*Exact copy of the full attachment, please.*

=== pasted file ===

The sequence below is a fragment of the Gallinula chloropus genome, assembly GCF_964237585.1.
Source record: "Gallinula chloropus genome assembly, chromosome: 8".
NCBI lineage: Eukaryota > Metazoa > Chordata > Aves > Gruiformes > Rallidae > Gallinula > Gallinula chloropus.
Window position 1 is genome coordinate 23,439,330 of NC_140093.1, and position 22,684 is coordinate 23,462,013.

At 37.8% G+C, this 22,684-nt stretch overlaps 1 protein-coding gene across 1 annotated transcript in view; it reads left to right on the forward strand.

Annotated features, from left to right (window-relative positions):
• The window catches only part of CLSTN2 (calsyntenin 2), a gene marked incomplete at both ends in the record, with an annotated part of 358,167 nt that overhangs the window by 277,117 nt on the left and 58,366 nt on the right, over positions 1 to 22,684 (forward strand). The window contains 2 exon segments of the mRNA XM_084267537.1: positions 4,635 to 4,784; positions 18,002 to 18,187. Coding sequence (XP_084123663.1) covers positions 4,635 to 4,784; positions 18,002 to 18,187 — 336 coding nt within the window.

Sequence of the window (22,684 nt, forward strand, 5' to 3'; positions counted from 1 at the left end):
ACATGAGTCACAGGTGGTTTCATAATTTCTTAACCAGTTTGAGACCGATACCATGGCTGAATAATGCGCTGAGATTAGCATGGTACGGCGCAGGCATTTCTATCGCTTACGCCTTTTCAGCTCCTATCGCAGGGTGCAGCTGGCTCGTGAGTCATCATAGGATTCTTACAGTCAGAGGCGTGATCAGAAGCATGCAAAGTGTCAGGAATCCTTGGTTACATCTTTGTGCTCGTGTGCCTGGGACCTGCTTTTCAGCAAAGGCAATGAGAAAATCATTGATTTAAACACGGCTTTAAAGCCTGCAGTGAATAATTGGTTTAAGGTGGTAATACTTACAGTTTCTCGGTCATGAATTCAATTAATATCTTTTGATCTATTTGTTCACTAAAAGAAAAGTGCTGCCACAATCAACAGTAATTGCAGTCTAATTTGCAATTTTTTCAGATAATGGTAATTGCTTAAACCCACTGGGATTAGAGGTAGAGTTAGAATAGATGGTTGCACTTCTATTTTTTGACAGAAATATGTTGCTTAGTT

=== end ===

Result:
The sequence below is a fragment of the Gallinula chloropus genome, assembly GCF_964237585.1.
Source record: "Gallinula chloropus genome assembly, chromosome: 8".
NCBI lineage: Eukaryota > Metazoa > Chordata > Aves > Gruiformes > Rallidae > Gallinula > Gallinula chloropus.
Window position 1 is genome coordinate 23,439,330 of NC_140093.1, and position 22,684 is coordinate 23,462,013.

At 37.8% G+C, this 22,684-nt stretch overlaps 1 protein-coding gene across 1 annotated transcript in view; it reads left to right on the forward strand.

Annotated features, from left to right (window-relative positions):
• The window catches only part of CLSTN2 (calsyntenin 2), a gene marked incomplete at both ends in the record, with an annotated part of 358,167 nt that overhangs the window by 277,117 nt on the left and 58,366 nt on the right, over positions 1 to 22,684 (forward strand). The window contains 2 exon segments of the mRNA XM_084267537.1: positions 4,635 to 4,784; positions 18,002 to 18,187. Coding sequence (XP_084123663.1) covers positions 4,635 to 4,784; positions 18,002 to 18,187 — 336 coding nt within the window.

Sequence of the window (22,684 nt, forward strand, 5' to 3'; positions counted from 1 at the left end):
ACATGAGTCACAGGTGGTTTCATAATTTCTTAACCAGTTTGAGACCGATACCATGGCTGAATAATGCGCTGAGATTAGCATGGTACGGCGCAGGCATTTCTATCGCTTACGCCTTTTCAGCTCCTATCGCAGGGTGCAGCTGGCTCGTGAGTCATCATAGGATTCTTACAGTCAGAGGCGTGATCAGAAGCATGCAAAGTGTCAGGAATCCTTGGTTACATCTTTGTGCTCGTGTGCCTGGGACCTGCTTTTCAGCAAAGGCAATGAGAAAATCATTGATTTAAACACGGCTTTAAAGCCTGCAGTGAATAATTGGTTTAAGGTGGTAATACTTACAGTTTCTCGGTCATGAATTCAATTAATATCTTTTGATCTATTTGTTCACTAAAAGAAAAGTGCTGCCACAATCAACAGTAATTGCAGTCTAATTTGCAATTTTTTCAGATAATGGTAATTGCTTAAACCCACTGGGATTAGAGGTAGAGTTAGAATAGATGGTTGCACTTCTATTTTTTGACAGAAATATGTTGCTTAGTT